Frank Lorenzo was a legend of his time in the aviation industry in the USA, regardless of what anyone else says. If he didn't have a firm hand against the unions I doubt any of the current legacy airlines would be around today such as CO or UA. In an era where US airlines were struggling to be competitive because of extremely high labour costs, some airlines turned to tier pay levels where you had existing employees on high salaries while new employees on lower salaries but still this wasn't enough to tackle the problems. Someone had to take the fight to the unions and it just happened to be Frank Lorenzo who had the balls to do it.

On top of this, nearly every airline he bought was totally rejigged and brought back to life with a lower cost base and competitive against the other legacy carriers. Obviously sometimes it didn't work out with some airlines but in the majority it worked.

Quoting OzarkD9S (Reply 1):
All the info you ever need is right here:

http://www.amazon.com/Grounded-Loren...r=1-1

A fantastic book which is a good reference of what the airline industry was like in the 80's, I definately recommend this book and then come to your own conclusions. A definate legend of the US aviation industry.


User currently offlinekfitz From , joined Dec 1969, posts, RR:
Reply 20, posted (2 years 10 months 11 hours ago) and read 6815 times:

When Frank Lorenzo comes up, those with a predisposed ideological bias against union representation will attempt to paint him in the "not to bad", "savior" type of light.

The reality of the situation is that Lorenzo brought a new level of contention and toxicity that up until then, had never been realized in this industry. He nearly destroyed Continental, and drove it into the mess that Mr. Bethune had to come in and clean up. He was a short sided, and extremely petty man driven by his, what some people would call, extreme borderline-hate for his unionized workers below him. His legacy will always be tarnished and cast in negative light, and for good reason. The FAA even denied him a certificate to start a new airline in the 90s (a scab outfit naturally).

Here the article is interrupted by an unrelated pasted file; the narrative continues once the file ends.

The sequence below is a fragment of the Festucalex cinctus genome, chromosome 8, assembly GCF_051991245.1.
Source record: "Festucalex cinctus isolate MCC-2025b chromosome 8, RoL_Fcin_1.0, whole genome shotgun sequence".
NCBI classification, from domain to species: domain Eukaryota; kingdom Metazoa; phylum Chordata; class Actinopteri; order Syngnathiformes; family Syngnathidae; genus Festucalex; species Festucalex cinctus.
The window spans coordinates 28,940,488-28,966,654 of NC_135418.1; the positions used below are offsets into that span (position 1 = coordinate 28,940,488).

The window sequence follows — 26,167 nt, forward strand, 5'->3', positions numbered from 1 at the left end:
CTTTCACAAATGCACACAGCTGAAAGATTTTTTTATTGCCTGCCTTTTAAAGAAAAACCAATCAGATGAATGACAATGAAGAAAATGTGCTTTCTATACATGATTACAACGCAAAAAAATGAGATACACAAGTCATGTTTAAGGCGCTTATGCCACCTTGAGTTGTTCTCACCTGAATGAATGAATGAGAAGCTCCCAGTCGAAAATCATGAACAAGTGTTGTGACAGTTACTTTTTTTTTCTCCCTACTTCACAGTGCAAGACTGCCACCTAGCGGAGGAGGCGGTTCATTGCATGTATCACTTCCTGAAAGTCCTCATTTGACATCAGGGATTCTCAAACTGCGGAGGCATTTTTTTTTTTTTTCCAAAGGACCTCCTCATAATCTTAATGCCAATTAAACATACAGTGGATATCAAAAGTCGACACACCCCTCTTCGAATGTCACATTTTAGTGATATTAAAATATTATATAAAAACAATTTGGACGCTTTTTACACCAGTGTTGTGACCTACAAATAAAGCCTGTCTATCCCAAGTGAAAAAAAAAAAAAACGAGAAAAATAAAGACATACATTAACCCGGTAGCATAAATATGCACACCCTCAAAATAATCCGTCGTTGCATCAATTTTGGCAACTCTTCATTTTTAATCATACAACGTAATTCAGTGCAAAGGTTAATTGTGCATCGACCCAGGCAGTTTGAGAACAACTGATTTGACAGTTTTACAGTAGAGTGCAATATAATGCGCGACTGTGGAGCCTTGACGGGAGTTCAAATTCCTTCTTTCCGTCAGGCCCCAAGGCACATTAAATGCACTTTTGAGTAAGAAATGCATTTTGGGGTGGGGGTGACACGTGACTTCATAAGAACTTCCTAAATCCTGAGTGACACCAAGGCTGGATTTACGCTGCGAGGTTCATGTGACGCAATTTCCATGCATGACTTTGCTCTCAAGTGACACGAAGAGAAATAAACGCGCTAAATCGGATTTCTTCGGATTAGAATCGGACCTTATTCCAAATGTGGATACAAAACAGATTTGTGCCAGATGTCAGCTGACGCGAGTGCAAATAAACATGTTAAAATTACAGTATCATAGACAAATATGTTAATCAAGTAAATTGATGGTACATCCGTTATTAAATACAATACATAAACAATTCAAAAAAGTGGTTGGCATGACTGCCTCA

And lest we forget Alvin L. Feldman, chairman of Continental in 1981, who committed suicide in his LA office after the plan to hold back Lorenzo's hostile Texas Air disaster fell apart. Frank Lorenzo leaves a legacy of blood, hate, and massive distrust and he will always be remembered for the coward he was and still is. He's a shameful and shameless man.


User currently offlineltbewr From United States of America, joined Jan 2004, 13028 posts, RR: 12
Reply 21, posted (2 years 10 months 10 hours ago) and read 6475 times:

One of the key problems of Lorenzo and Ichan was their insatiable greed for money. This is probably shown best in the late 1980's fictional movie "Wall Street" which has an Eastern like airline takeover as part of it's storyline.